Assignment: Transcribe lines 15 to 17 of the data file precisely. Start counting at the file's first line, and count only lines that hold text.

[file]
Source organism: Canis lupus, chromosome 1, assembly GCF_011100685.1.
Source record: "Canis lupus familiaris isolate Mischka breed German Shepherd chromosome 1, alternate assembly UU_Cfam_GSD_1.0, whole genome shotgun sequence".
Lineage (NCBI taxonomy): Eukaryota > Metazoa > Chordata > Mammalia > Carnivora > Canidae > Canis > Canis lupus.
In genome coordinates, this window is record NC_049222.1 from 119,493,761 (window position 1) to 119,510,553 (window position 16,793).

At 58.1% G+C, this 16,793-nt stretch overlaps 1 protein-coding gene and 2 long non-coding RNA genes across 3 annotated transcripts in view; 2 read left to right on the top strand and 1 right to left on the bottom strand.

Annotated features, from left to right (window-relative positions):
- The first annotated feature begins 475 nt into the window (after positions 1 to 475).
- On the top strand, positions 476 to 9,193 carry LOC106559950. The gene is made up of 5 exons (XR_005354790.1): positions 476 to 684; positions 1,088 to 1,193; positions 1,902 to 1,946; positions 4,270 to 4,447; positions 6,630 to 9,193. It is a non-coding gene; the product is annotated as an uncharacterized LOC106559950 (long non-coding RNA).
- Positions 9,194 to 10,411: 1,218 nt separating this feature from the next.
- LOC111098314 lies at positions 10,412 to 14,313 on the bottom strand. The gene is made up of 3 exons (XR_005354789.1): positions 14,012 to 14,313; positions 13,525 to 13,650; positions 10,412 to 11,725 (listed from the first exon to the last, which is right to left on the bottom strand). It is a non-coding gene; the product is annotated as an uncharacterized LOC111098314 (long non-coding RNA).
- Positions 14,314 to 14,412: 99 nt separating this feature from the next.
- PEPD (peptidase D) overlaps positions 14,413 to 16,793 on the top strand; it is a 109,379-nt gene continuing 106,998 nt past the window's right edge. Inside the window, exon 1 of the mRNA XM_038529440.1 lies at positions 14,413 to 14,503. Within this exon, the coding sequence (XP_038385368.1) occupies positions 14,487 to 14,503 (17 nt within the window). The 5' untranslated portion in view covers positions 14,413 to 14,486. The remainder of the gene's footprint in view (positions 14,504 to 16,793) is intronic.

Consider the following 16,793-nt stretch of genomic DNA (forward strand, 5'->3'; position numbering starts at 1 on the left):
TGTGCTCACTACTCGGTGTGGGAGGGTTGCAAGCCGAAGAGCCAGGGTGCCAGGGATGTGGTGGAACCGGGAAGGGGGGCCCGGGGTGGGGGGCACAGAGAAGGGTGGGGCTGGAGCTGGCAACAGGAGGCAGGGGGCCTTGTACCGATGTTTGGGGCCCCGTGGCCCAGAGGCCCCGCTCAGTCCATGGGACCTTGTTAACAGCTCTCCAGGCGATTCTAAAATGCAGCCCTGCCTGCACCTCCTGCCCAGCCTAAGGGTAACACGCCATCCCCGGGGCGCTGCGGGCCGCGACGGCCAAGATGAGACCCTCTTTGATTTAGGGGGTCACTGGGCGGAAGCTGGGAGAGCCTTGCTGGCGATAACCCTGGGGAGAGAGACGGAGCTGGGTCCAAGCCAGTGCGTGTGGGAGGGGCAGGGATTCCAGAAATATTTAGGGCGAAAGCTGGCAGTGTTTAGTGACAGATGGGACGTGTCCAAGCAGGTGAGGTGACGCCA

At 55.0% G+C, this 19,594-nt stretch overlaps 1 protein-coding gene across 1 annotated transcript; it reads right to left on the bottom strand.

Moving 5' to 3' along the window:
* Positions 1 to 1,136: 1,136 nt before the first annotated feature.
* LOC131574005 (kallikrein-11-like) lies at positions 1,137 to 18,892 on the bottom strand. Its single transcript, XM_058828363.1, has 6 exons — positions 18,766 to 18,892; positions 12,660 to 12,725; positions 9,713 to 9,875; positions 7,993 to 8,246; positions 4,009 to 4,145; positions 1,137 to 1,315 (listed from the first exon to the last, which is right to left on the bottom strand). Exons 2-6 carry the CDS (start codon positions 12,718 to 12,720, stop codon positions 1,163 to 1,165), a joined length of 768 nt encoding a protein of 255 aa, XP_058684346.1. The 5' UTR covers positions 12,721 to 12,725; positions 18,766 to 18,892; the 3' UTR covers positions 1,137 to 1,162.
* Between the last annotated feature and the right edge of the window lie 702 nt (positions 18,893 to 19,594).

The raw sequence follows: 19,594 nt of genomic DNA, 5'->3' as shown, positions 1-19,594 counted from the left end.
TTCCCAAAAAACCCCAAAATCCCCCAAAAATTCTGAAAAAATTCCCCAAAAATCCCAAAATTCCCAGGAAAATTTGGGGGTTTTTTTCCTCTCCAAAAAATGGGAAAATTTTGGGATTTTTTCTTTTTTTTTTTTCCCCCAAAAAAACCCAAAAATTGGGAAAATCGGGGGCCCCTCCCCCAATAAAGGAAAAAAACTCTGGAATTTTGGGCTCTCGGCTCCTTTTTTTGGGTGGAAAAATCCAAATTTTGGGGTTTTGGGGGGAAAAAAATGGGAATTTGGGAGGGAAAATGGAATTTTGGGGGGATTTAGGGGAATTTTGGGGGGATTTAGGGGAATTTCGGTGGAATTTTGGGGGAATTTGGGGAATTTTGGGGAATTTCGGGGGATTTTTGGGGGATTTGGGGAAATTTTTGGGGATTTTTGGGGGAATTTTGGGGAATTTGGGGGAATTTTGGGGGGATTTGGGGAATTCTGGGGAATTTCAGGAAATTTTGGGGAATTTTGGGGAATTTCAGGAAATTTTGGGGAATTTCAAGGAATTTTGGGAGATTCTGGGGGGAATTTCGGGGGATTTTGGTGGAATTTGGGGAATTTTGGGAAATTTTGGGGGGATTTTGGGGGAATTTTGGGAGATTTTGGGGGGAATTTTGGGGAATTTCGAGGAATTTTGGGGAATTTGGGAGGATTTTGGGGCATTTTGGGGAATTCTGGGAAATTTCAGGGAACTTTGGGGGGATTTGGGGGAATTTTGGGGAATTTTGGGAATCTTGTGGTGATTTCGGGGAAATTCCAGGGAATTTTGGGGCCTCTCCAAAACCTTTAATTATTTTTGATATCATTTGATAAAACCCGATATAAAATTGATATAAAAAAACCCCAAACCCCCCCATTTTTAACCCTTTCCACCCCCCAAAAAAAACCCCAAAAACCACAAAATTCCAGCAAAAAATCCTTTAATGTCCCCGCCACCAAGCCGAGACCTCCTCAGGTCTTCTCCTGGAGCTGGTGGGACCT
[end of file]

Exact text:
At 55.0% G+C, this 19,594-nt stretch overlaps 1 protein-coding gene across 1 annotated transcript; it reads right to left on the bottom strand.

Moving 5' to 3' along the window:
* Positions 1 to 1,136: 1,136 nt before the first annotated feature.